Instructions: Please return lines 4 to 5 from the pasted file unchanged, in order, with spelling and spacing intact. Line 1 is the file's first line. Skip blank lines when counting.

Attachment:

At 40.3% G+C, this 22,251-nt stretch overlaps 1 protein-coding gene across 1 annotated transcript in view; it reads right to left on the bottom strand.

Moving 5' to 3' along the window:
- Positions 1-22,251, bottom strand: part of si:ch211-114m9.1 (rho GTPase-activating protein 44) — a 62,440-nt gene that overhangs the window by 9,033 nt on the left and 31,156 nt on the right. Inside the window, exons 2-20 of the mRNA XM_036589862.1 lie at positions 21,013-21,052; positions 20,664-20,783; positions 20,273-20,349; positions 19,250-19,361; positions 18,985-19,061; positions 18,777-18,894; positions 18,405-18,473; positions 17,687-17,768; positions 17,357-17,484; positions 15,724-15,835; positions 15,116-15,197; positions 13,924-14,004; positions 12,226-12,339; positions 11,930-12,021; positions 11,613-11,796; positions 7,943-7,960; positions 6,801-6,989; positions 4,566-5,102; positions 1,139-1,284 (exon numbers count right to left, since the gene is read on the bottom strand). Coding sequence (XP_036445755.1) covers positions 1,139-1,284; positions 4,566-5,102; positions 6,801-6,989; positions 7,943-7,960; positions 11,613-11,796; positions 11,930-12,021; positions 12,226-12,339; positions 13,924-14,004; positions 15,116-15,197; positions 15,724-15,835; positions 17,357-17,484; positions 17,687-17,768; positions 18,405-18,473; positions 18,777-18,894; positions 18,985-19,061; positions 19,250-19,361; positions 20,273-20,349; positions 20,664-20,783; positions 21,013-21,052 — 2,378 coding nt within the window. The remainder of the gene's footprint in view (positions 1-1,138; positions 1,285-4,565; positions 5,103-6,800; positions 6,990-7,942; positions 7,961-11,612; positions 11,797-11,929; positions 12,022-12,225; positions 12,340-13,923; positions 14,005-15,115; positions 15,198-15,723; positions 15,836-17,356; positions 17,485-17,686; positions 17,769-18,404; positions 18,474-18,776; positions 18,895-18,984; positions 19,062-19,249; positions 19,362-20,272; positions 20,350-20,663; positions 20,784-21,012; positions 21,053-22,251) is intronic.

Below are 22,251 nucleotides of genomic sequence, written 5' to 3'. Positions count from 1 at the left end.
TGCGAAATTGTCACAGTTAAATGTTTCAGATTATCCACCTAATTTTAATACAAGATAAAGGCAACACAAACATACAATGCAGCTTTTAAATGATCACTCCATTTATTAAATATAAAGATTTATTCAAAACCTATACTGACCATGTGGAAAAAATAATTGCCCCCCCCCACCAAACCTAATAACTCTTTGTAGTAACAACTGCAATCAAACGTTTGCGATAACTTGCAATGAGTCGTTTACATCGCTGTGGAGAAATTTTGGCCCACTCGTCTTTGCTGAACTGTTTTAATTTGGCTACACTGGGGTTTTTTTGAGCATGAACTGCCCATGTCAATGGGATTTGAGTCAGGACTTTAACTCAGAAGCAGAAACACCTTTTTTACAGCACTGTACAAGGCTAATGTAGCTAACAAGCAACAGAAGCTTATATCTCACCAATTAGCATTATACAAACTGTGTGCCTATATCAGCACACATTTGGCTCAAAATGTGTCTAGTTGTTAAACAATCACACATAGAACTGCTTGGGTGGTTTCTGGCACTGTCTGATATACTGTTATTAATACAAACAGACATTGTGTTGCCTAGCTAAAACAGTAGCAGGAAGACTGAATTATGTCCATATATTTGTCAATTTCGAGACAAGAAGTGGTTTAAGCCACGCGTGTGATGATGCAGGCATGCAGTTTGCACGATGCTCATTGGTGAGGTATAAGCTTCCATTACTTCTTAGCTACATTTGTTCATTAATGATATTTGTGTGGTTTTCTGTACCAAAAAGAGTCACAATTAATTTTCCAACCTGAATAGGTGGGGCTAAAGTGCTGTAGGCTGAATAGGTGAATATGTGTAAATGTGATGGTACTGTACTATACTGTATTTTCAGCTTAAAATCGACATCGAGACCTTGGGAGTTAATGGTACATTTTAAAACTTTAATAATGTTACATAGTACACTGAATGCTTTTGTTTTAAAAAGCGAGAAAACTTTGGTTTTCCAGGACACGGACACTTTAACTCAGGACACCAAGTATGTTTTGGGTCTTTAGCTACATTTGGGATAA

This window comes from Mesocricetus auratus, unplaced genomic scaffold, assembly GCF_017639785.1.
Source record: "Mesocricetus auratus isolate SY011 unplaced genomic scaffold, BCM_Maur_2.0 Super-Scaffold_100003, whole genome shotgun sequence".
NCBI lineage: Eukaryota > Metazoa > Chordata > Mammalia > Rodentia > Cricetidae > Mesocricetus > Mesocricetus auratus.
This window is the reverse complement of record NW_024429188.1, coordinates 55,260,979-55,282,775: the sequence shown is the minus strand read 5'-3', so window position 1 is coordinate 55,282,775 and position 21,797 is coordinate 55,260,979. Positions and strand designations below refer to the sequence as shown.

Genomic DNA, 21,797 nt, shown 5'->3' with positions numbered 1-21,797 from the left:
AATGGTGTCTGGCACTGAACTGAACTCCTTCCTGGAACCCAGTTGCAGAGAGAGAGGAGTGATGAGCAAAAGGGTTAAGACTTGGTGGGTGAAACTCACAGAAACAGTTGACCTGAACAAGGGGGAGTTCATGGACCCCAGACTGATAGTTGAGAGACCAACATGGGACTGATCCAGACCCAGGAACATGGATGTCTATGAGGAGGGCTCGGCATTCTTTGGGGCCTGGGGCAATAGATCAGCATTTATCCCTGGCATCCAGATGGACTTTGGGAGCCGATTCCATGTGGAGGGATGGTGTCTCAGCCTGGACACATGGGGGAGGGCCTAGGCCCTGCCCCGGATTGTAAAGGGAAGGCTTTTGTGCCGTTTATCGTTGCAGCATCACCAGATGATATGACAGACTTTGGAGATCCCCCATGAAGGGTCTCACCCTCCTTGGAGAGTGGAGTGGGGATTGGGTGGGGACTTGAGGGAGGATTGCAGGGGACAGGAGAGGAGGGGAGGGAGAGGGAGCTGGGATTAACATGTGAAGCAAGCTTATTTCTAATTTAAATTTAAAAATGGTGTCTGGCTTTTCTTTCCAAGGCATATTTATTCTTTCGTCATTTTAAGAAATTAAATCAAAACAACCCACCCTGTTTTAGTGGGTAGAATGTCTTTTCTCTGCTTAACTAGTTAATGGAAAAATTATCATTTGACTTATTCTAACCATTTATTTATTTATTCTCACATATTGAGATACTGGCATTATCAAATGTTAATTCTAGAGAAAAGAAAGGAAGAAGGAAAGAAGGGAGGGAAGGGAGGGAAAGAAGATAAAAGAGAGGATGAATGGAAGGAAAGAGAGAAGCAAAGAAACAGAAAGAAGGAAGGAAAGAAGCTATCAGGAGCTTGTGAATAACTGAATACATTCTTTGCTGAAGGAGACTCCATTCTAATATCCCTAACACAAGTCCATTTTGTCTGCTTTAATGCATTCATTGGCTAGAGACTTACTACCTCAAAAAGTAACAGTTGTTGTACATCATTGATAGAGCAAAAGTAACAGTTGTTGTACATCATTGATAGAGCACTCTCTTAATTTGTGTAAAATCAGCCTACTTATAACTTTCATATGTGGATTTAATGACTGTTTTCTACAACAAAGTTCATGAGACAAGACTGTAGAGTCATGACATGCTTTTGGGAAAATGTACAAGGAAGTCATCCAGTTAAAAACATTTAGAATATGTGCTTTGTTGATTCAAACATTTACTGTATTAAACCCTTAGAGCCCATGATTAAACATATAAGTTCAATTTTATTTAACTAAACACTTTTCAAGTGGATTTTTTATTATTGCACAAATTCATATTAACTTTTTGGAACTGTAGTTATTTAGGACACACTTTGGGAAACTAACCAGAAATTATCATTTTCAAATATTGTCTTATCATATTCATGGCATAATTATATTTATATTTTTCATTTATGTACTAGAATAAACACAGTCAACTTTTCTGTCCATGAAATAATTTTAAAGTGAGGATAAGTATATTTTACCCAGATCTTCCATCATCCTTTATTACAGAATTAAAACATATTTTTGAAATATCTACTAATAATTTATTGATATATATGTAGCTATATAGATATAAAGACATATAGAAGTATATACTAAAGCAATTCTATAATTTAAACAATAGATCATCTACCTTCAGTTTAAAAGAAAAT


Below are 22,251 nucleotides of genomic sequence, written 5' to 3'. Positions count from 1 at the left end.
TGCGAAATTGTCACAGTTAAATGTTTCAGATTATCCACCTAATTTTAATACAAGATAAAGGCAACACAAACATACAATGCAGCTTTTAAATGATCACTCCATTTATTAAATATAAAGATTTATTCAAAACCTATACTGACCATGTGGAAAAAATAATTGCCCCCCCCCACCAAACCTAATAACTCTTTGTAGTAACAACTGCAATCAAACGTTTGCGATAACTTGCAATGAGTCGTTTACATCGCTGTGGAGAAATTTTGGCCCACTCGTCTTTGCTGAACTGTTTTAATTTGGCTACACTGGGGTTTTTTTGAGCATGAACTGCCCATGTCAATGGGATTTGAGTCAGGACTTTAACTCAGAAGCAGAAACACCTTTTTTACAGCACTGTACAAGGCTAATGTAGCTAACAAGCAACAGAAGCTTATATCTCACCAATTAGCATTATACAAACTGTGTGCCTATATCAGCACACATTTGGCTCAAAATGTGTCTAGTTGTTAAACAATCACACATAGAACTGCTTGGGTGGTTTCTGGCACTGTCTGATATACTGTTATTAATACAAACAGACATTGTGTTGCCTAGCTAAAACAGTAGCAGGAAGACTGAATTATGTCCATATATTTGTCAATTTCGAGACAAGAAGTGGTTTAAGCCACGCGTGTGATGATGCAGGCATGCAGTTTGCACGATGCTCATTGGTGAGGTATAAGCTTCCATTACTTCTTAGCTACATTTGTTCATTAATGATATTTGTGTGGTTTTCTGTACCAAAAAGAGTCACAATTAATTTTCCAACCTGAATAGGTGGGGCTAAAGTGCTGTAGGCTGAATAGGTGAATATGTGTAAATGTGATGGTACTGTACTATACTGTATTTTCAGCTTAAAATCGACATCGAGACCTTGGGAGTTAATGGTACATTTTAAAACTTTAATAATGTTACATAGTACACTGAATGCTTTTGTTTTAAAAAGCGAGAAAACTTTGGTTTTCCAGGACACGGACACTTTAACTCAGGACACCAAGTATGTTTTGGGTCTTTAGCTACATTTGGGATAA